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Starting Solids

Posted by on Aug. 6, 2017 at 5:18 PM
  • 28 Replies
I'm sure it's been asked many times but honestly with a toddler and a baby who has time to go through the pages. Solids! My sons 5 months old and my doctor said at his 4 month appt not to start solids until 6 months!? I swear with my other son she told me 4-5 months. So questions when did you start your baby on solids? Did you go straight to baby food or did you do the baby rice? Also are there any mommas here that skipped the whole baby food thing/I can just smash up what I eat? And how many times a day did you give them something?
by on Aug. 6, 2017 at 5:18 PM
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Replies (1-10):
jjchick75
by Bronze Member on Aug. 6, 2017 at 5:22 PM

6 months is the reccomendation now and rice cereal is not reccomended now. We waited until baby was at least 6 months old, sitting unsupported, using pincer grasp, and lost the tongue thrust reflex. We did baby led. That means we skipped purees and any mashing. We gave small bites of whatever we were eating. Much eaiser and much more natural for baby. Always make sure baby has a bottle or nurses before solids are given. Breastmilk or formula should still be their main source of nutrition until they are a year old.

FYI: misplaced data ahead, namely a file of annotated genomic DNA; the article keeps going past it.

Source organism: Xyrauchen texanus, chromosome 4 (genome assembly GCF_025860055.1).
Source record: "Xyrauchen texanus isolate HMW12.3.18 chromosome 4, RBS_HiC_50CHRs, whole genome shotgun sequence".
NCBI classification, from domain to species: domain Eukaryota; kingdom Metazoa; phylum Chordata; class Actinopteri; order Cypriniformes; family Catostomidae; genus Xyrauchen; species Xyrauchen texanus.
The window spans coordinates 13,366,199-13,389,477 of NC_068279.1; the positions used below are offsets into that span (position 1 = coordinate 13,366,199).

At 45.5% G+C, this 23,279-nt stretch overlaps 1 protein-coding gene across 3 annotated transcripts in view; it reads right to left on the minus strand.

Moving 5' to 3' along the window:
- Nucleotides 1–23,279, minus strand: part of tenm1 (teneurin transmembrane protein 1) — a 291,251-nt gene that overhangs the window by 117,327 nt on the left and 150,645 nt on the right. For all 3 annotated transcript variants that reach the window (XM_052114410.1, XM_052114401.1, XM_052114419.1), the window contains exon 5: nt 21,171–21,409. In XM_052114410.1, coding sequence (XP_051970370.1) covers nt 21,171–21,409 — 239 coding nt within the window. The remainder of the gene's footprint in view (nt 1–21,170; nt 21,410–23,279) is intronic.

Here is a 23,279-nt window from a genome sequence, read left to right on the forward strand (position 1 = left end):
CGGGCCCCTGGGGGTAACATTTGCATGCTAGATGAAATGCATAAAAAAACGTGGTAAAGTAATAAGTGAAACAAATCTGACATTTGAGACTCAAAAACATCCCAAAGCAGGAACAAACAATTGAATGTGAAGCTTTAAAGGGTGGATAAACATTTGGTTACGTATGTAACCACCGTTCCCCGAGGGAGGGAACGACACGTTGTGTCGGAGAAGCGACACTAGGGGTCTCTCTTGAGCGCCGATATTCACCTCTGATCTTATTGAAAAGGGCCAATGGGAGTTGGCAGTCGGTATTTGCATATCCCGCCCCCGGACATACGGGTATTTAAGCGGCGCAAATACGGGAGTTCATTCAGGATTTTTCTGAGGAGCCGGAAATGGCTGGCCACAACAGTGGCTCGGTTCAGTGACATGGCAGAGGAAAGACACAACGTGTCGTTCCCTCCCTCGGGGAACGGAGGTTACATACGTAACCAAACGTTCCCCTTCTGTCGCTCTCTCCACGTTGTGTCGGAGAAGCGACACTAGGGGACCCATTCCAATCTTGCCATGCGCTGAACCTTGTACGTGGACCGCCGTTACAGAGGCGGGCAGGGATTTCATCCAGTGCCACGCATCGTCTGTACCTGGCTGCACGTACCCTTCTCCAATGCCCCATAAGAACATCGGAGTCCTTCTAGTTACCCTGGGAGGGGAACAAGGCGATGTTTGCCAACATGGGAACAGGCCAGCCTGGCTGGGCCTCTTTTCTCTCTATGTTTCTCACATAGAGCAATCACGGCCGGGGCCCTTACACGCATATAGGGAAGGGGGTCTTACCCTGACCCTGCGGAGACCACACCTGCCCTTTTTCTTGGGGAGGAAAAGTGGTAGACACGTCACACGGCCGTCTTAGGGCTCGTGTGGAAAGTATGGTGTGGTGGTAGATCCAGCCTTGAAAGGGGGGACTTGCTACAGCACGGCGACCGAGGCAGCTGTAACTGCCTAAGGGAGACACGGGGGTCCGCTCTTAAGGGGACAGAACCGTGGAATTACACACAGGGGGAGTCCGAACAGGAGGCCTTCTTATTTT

cabrandy03
by Brandy on Aug. 6, 2017 at 5:52 PM

No earlier then 6 months is the new reccomendation.

We wait until at least 6 months and until baby is showing all the signs of being ready (can sit unassisted, has developed the pincher grasp, and has lost the tounge thrust reflex). With my second we skipped purees and just started with small piecesof soft foods. If you think about it, purees kind of teach kids how to eat backwards. We teach them to swallow without chewing first. Starting with small bites makes more sense in the long run because they have to learn to chew before they swallow.

Mom2Just1
by Platinum Member on Aug. 6, 2017 at 11:00 PM
This!

Quoting jjchick75:

6 months is the reccomendation now and rice cereal is not reccomended now. We waited until baby was at least 6 months old, sitting unsupported, using pincer grasp, and lost the tongue thrust reflex. We did baby led. That means we skipped purees and any mashing. We gave small bites of whatever we were eating. Much eaiser and much more natural for baby. Always make sure baby has a bottle or nurses before solids are given. Breastmilk or formula should still be their main source of nutrition until they are a year old.

AzariahsMother
by Bronze Member on Aug. 7, 2017 at 3:14 PM

My first DD who is 17 now.  Just to give you an idea of time line she started cereal at 4-5 months and did that until 6-7 when we started baby food.  I don't remember when she full started until we started solids, but I know it was after 6 months.

DD who is 1 right now she didn't want cereal at all.  Just didn't have a liking.  She also didn't start baby food until she was 8 months.  She enjoyed her bottle and really didn't care for much more than that.  At 8 months it was shortly after she got the tasting for food we start solids.